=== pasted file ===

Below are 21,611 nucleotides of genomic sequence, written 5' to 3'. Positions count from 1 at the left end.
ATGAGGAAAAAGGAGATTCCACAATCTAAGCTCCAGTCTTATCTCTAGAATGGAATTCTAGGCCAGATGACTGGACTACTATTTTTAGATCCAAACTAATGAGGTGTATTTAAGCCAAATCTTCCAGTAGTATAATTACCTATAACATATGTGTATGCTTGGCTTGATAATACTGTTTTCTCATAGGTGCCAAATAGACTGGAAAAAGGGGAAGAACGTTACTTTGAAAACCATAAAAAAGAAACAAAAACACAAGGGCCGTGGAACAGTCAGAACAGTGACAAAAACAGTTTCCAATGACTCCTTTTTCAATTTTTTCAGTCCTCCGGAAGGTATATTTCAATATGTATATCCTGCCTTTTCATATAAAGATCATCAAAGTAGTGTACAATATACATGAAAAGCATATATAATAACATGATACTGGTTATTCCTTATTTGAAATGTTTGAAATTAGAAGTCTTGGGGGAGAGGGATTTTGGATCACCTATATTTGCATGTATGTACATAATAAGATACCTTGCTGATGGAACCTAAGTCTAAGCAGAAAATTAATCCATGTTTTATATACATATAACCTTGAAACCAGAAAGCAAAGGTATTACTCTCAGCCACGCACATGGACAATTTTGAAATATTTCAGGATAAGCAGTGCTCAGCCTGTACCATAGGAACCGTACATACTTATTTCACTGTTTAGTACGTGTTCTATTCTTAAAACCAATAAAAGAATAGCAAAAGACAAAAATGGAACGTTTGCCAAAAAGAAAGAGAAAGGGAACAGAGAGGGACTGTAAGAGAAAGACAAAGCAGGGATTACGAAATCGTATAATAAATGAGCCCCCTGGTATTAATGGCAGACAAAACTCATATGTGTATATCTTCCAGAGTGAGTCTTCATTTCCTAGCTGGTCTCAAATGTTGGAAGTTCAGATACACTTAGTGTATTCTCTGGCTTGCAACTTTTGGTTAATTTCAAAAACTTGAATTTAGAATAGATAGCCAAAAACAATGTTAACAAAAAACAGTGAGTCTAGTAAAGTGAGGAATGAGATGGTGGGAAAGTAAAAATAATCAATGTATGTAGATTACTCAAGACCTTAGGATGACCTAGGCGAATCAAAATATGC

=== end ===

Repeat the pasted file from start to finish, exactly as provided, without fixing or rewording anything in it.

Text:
Below are 21,611 nucleotides of genomic sequence, written 5' to 3'. Positions count from 1 at the left end.
ATGAGGAAAAAGGAGATTCCACAATCTAAGCTCCAGTCTTATCTCTAGAATGGAATTCTAGGCCAGATGACTGGACTACTATTTTTAGATCCAAACTAATGAGGTGTATTTAAGCCAAATCTTCCAGTAGTATAATTACCTATAACATATGTGTATGCTTGGCTTGATAATACTGTTTTCTCATAGGTGCCAAATAGACTGGAAAAAGGGGAAGAACGTTACTTTGAAAACCATAAAAAAGAAACAAAAACACAAGGGCCGTGGAACAGTCAGAACAGTGACAAAAACAGTTTCCAATGACTCCTTTTTCAATTTTTTCAGTCCTCCGGAAGGTATATTTCAATATGTATATCCTGCCTTTTCATATAAAGATCATCAAAGTAGTGTACAATATACATGAAAAGCATATATAATAACATGATACTGGTTATTCCTTATTTGAAATGTTTGAAATTAGAAGTCTTGGGGGAGAGGGATTTTGGATCACCTATATTTGCATGTATGTACATAATAAGATACCTTGCTGATGGAACCTAAGTCTAAGCAGAAAATTAATCCATGTTTTATATACATATAACCTTGAAACCAGAAAGCAAAGGTATTACTCTCAGCCACGCACATGGACAATTTTGAAATATTTCAGGATAAGCAGTGCTCAGCCTGTACCATAGGAACCGTACATACTTATTTCACTGTTTAGTACGTGTTCTATTCTTAAAACCAATAAAAGAATAGCAAAAGACAAAAATGGAACGTTTGCCAAAAAGAAAGAGAAAGGGAACAGAGAGGGACTGTAAGAGAAAGACAAAGCAGGGATTACGAAATCGTATAATAAATGAGCCCCCTGGTATTAATGGCAGACAAAACTCATATGTGTATATCTTCCAGAGTGAGTCTTCATTTCCTAGCTGGTCTCAAATGTTGGAAGTTCAGATACACTTAGTGTATTCTCTGGCTTGCAACTTTTGGTTAATTTCAAAAACTTGAATTTAGAATAGATAGCCAAAAACAATGTTAACAAAAAACAGTGAGTCTAGTAAAGTGAGGAATGAGATGGTGGGAAAGTAAAAATAATCAATGTATGTAGATTACTCAAGACCTTAGGATGACCTAGGCGAATCAAAATATGC